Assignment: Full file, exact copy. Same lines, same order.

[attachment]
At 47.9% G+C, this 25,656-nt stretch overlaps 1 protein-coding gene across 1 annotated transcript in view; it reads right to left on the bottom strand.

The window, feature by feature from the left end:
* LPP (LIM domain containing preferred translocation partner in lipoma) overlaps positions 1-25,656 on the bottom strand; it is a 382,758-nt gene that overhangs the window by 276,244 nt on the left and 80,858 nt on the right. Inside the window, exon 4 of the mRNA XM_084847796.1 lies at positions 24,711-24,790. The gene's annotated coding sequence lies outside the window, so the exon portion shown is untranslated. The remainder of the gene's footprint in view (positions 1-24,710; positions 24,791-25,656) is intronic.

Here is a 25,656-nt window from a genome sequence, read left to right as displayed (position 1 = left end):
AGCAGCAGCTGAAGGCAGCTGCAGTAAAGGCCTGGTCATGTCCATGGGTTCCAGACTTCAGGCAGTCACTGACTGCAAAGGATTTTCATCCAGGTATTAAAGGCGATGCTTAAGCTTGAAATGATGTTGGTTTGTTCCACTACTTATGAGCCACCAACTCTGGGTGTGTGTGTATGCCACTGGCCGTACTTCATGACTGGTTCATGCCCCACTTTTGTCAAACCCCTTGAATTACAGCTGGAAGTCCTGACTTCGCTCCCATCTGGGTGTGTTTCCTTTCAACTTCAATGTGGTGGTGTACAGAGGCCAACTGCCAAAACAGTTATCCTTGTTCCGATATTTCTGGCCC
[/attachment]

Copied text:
At 47.9% G+C, this 25,656-nt stretch overlaps 1 protein-coding gene across 1 annotated transcript in view; it reads right to left on the bottom strand.

The window, feature by feature from the left end:
* LPP (LIM domain containing preferred translocation partner in lipoma) overlaps positions 1-25,656 on the bottom strand; it is a 382,758-nt gene that overhangs the window by 276,244 nt on the left and 80,858 nt on the right. Inside the window, exon 4 of the mRNA XM_084847796.1 lies at positions 24,711-24,790. The gene's annotated coding sequence lies outside the window, so the exon portion shown is untranslated. The remainder of the gene's footprint in view (positions 1-24,710; positions 24,791-25,656) is intronic.

Here is a 25,656-nt window from a genome sequence, read left to right as displayed (position 1 = left end):
AGCAGCAGCTGAAGGCAGCTGCAGTAAAGGCCTGGTCATGTCCATGGGTTCCAGACTTCAGGCAGTCACTGACTGCAAAGGATTTTCATCCAGGTATTAAAGGCGATGCTTAAGCTTGAAATGATGTTGGTTTGTTCCACTACTTATGAGCCACCAACTCTGGGTGTGTGTGTATGCCACTGGCCGTACTTCATGACTGGTTCATGCCCCACTTTTGTCAAACCCCTTGAATTACAGCTGGAAGTCCTGACTTCGCTCCCATCTGGGTGTGTTTCCTTTCAACTTCAATGTGGTGGTGTACAGAGGCCAACTGCCAAAACAGTTATCCTTGTTCCGATATTTCTGGCCC